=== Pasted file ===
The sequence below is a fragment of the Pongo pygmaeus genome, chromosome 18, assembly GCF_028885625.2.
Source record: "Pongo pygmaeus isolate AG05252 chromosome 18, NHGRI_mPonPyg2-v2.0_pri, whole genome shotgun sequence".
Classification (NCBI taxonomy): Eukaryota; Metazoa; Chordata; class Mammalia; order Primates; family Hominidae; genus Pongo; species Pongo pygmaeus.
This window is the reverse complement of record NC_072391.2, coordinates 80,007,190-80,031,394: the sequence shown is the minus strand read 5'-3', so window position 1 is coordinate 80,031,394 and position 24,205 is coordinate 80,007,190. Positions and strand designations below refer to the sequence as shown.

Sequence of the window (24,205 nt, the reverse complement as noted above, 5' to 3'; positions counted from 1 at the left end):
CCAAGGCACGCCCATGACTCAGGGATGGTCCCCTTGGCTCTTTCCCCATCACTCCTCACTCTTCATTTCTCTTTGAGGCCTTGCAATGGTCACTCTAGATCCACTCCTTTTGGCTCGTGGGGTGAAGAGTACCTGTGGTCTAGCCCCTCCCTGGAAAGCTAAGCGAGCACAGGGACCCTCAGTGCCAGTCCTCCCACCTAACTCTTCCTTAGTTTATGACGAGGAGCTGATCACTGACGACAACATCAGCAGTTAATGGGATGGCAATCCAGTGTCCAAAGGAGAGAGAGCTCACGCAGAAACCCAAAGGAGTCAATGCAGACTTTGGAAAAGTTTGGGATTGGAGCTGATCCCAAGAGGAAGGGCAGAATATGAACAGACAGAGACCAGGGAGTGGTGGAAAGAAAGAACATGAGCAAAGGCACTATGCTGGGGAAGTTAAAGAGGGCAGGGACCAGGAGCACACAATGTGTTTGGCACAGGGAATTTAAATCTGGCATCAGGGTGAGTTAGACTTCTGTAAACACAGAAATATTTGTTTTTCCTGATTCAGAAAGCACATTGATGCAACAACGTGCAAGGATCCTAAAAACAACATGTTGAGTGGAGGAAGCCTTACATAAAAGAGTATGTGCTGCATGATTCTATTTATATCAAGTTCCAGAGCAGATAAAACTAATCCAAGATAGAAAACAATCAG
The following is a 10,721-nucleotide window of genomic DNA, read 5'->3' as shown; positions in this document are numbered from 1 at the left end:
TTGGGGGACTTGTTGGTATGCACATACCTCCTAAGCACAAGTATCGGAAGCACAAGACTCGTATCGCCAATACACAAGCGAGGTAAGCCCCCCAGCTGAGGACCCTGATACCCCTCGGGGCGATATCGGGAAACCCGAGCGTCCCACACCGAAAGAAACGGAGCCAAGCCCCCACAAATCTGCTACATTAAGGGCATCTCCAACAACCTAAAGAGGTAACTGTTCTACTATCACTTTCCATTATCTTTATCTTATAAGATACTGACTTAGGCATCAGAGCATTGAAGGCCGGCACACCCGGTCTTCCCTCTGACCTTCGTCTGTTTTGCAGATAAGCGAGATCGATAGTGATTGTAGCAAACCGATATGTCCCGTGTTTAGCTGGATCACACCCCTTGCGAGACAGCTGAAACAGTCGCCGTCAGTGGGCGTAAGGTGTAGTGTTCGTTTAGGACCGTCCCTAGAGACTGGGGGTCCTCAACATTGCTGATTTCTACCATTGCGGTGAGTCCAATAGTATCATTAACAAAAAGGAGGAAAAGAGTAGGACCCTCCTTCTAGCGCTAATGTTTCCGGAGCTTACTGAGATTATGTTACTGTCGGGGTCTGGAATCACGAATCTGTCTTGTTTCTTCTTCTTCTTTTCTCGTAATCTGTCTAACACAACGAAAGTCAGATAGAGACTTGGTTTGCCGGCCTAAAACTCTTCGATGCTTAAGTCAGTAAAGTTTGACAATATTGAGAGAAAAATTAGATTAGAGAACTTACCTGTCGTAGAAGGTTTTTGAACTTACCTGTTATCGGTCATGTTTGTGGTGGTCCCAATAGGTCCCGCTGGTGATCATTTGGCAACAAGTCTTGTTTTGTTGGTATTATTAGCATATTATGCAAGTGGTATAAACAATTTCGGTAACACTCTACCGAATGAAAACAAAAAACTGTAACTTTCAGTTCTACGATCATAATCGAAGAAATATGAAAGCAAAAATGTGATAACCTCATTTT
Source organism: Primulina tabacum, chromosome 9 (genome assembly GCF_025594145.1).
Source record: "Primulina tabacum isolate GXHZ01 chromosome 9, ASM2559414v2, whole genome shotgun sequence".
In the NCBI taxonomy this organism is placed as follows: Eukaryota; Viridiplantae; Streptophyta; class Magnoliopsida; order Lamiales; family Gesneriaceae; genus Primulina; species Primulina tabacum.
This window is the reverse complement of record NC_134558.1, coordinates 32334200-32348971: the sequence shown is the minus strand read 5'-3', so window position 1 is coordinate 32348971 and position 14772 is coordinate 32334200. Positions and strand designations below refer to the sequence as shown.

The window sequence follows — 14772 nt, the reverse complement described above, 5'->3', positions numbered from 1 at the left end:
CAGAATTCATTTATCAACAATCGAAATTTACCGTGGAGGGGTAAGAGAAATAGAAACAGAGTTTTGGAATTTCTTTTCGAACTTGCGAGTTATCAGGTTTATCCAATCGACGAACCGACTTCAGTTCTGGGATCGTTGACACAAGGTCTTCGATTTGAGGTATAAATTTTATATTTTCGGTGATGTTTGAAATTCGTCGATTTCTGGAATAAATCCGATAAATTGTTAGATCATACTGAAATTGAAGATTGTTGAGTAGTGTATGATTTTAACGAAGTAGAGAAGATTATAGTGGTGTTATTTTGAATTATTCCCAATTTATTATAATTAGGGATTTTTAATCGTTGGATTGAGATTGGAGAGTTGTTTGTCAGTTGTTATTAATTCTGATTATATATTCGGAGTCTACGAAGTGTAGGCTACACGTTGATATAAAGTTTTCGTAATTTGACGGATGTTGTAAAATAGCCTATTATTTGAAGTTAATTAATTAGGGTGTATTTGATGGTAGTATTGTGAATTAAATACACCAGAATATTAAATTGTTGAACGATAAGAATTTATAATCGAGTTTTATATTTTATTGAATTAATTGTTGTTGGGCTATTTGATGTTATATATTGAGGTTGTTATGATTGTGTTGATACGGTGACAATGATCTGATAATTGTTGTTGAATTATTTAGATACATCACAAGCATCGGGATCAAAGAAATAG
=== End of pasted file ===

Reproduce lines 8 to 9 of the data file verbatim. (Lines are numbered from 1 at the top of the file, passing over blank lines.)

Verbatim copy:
TTGGGGGACTTGTTGGTATGCACATACCTCCTAAGCACAAGTATCGGAAGCACAAGACTCGTATCGCCAATACACAAGCGAGGTAAGCCCCCCAGCTGAGGACCCTGATACCCCTCGGGGCGATATCGGGAAACCCGAGCGTCCCACACCGAAAGAAACGGAGCCAAGCCCCCACAAATCTGCTACATTAAGGGCATCTCCAACAACCTAAAGAGGTAACTGTTCTACTATCACTTTCCATTATCTTTATCTTATAAGATACTGACTTAGGCATCAGAGCATTGAAGGCCGGCACACCCGGTCTTCCCTCTGACCTTCGTCTGTTTTGCAGATAAGCGAGATCGATAGTGATTGTAGCAAACCGATATGTCCCGTGTTTAGCTGGATCACACCCCTTGCGAGACAGCTGAAACAGTCGCCGTCAGTGGGCGTAAGGTGTAGTGTTCGTTTAGGACCGTCCCTAGAGACTGGGGGTCCTCAACATTGCTGATTTCTACCATTGCGGTGAGTCCAATAGTATCATTAACAAAAAGGAGGAAAAGAGTAGGACCCTCCTTCTAGCGCTAATGTTTCCGGAGCTTACTGAGATTATGTTACTGTCGGGGTCTGGAATCACGAATCTGTCTTGTTTCTTCTTCTTCTTTTCTCGTAATCTGTCTAACACAACGAAAGTCAGATAGAGACTTGGTTTGCCGGCCTAAAACTCTTCGATGCTTAAGTCAGTAAAGTTTGACAATATTGAGAGAAAAATTAGATTAGAGAACTTACCTGTCGTAGAAGGTTTTTGAACTTACCTGTTATCGGTCATGTTTGTGGTGGTCCCAATAGGTCCCGCTGGTGATCATTTGGCAACAAGTCTTGTTTTGTTGGTATTATTAGCATATTATGCAAGTGGTATAAACAATTTCGGTAACACTCTACCGAATGAAAACAAAAAACTGTAACTTTCAGTTCTACGATCATAATCGAAGAAATATGAAAGCAAAAATGTGATAACCTCATTTT
Source organism: Primulina tabacum, chromosome 9 (genome assembly GCF_025594145.1).